Bud Zero Survives World Cup Beer Ban

, Bud Zero Survives World Cup Beer Ban

(World Cup a zero sum game for Budweiser: Courtesy Anheuser-Busch)

Qatar is a country that tightly regulates alcohol sales and usage. At the 11th hour the government reneged on the agreement they had with FIFA, who regulate the World Cup games, and banned alcohol sales entirely at the competition’s eight stadiums.

And it’s not like the conservative largely Muslim country had made things easy for Anheuser-Busch who had entered into a $75 million sponsorship deal with FIFA for exclusive rights to sell its beers at the games.

In a September agreement Qatar allowed ticketed fans to buy alcoholic beer three hours before kickoff and for one hour after the final whistle, but not during the match. So it’s not like having a beer at the World Cup games was ever going to be easy at the oil-rich peninsular Arab country.

Then, eight days before the first games, the agreement which had been 10 years in the making, was adjusted to make Budweiser-branded sales tents less visible for serving beer with alcohol within the stadium.

“AB InBev was informed on November 12 and are working with FIFA to relocate the concession outlets to locations as directed,” the Belgium-based company, which includes Anheuser-Busch, said on Monday in a statement. “We are working with FIFA to bring the best possible experience to the fans.”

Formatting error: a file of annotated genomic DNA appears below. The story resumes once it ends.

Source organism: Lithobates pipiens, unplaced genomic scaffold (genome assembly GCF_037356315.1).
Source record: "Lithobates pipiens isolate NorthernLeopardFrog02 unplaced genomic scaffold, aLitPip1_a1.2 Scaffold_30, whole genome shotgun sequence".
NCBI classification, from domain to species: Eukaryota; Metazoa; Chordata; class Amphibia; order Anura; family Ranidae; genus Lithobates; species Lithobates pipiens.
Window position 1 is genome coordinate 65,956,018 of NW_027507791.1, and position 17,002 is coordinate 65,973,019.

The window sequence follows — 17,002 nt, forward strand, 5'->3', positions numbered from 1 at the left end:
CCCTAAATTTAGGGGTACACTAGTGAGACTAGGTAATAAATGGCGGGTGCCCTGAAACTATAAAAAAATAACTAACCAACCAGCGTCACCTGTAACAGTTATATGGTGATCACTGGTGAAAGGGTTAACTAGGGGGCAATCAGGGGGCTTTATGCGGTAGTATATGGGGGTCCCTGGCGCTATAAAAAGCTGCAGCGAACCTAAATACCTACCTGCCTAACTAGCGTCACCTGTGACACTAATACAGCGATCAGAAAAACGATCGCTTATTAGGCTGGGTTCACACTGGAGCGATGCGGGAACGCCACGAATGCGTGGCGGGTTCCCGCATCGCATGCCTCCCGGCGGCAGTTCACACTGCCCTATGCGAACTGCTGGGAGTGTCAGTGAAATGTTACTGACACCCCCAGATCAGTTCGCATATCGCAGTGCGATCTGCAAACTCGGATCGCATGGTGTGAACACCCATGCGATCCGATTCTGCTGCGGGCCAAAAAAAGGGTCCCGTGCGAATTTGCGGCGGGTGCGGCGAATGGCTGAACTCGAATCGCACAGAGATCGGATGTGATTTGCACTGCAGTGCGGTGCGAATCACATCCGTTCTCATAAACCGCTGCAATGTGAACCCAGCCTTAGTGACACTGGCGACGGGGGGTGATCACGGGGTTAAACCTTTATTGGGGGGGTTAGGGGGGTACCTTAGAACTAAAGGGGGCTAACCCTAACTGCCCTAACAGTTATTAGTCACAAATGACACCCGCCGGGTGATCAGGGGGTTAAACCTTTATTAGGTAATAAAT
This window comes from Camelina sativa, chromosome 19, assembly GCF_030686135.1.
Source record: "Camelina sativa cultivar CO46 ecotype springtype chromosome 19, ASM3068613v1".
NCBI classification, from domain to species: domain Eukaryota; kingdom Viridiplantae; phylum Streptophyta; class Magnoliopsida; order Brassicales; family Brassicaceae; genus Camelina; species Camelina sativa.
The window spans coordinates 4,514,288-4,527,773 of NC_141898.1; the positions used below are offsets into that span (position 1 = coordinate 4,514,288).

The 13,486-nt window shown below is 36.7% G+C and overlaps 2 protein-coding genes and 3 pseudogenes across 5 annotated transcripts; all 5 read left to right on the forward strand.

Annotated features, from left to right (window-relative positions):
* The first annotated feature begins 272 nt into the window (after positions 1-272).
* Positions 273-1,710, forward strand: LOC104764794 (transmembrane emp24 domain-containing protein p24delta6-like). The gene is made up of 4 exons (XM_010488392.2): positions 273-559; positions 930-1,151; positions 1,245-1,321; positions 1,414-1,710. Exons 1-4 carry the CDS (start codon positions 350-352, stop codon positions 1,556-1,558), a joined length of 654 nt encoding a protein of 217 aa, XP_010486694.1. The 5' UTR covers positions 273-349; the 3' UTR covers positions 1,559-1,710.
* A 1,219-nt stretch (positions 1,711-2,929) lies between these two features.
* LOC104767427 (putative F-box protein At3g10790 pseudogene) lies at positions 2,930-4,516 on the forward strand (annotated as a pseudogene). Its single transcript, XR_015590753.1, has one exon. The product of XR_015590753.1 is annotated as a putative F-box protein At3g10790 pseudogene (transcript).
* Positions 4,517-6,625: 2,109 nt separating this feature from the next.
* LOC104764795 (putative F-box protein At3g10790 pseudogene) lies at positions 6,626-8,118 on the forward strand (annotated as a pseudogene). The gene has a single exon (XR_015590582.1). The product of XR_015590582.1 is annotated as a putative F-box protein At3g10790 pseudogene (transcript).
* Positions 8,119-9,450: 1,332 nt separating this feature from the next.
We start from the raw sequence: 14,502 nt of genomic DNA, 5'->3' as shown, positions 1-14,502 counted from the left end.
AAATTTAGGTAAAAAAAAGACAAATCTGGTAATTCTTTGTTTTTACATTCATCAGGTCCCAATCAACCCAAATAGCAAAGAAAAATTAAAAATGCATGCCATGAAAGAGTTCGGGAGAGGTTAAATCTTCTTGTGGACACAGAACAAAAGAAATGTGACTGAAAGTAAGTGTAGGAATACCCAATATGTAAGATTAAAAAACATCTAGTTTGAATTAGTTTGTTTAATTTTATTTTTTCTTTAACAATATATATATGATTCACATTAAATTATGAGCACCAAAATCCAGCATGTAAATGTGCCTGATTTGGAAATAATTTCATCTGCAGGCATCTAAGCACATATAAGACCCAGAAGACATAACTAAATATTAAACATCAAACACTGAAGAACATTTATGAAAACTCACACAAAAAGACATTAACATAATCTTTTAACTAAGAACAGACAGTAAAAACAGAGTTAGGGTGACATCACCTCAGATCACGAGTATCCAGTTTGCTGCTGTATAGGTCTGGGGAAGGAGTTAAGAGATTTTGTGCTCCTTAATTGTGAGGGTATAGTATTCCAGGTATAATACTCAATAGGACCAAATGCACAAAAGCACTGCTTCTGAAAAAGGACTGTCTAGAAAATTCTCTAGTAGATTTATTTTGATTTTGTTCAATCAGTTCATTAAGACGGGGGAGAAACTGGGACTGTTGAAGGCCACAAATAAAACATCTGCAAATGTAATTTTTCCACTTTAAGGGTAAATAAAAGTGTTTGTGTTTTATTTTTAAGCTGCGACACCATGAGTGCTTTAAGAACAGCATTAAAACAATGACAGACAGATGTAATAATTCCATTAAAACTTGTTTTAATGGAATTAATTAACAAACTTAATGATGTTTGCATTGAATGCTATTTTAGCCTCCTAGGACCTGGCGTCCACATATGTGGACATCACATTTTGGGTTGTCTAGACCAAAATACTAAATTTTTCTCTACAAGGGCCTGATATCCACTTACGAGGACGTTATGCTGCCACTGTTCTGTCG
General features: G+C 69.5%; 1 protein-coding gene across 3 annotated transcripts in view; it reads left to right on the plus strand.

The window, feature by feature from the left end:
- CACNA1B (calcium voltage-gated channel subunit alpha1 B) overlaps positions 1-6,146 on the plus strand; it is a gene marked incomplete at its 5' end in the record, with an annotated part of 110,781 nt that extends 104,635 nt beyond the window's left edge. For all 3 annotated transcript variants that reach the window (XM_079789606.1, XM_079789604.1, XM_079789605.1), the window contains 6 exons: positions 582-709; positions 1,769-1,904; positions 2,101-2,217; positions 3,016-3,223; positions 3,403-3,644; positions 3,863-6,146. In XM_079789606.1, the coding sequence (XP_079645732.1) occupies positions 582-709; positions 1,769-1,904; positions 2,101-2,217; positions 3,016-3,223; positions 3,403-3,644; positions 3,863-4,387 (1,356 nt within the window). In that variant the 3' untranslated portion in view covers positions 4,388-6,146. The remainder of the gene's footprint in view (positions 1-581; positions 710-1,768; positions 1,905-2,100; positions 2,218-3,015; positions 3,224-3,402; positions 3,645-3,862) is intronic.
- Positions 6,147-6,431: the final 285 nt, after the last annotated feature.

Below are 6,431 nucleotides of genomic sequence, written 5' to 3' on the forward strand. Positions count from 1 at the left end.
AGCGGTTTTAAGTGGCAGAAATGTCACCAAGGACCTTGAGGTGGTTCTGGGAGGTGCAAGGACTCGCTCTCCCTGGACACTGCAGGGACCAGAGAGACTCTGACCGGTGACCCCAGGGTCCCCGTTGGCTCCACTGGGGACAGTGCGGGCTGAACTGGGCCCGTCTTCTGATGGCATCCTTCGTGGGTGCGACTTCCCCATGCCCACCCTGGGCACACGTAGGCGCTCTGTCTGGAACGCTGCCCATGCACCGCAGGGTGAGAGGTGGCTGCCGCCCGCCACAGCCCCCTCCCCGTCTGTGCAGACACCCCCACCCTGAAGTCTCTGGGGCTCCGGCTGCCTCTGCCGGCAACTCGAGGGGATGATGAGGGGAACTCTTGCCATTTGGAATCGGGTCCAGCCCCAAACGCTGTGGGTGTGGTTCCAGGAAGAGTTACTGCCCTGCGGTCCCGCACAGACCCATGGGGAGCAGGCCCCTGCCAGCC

And then, just two days before the World Cup was set to begin, Qatar banned beer sales at the stadiums entirely. Well not entirely, Budweiser’s Bud Zero, a 50 calorie brew with absolutely no buzz is still available but that’s it.

Anheuser-Busch initially responded to the beer ban with a now-deleted tweet that read ‘Well, this is awkward.”

Anheuser-Busch later came out with a more carefully worded statement…

“As partners of FIFA for over three decades, we look forward to our activations of FIFA World Cup campaigns around the world to celebrate football with our consumers. Some of the planned stadium activations cannot move forward due to circumstances beyond our control.”

The late decision on alcohol sales in World Cup stadiums makes it clear that the host nation is running the show, not FIFA. According to the New York Post “Anheuser-Busch InBev is on solid legal ground to sue FIFA after the global soccer group abruptly revealed that beer sales would be banned at World Cup stadiums in Qatar — but some insiders predict the beer giant will restrain itself from taking legal action.”

So it’s Bud Zero or no beer at this year’s more sober World Cup. And if you were hoping for a buzz to elevate things at the 2022 games, forget it.

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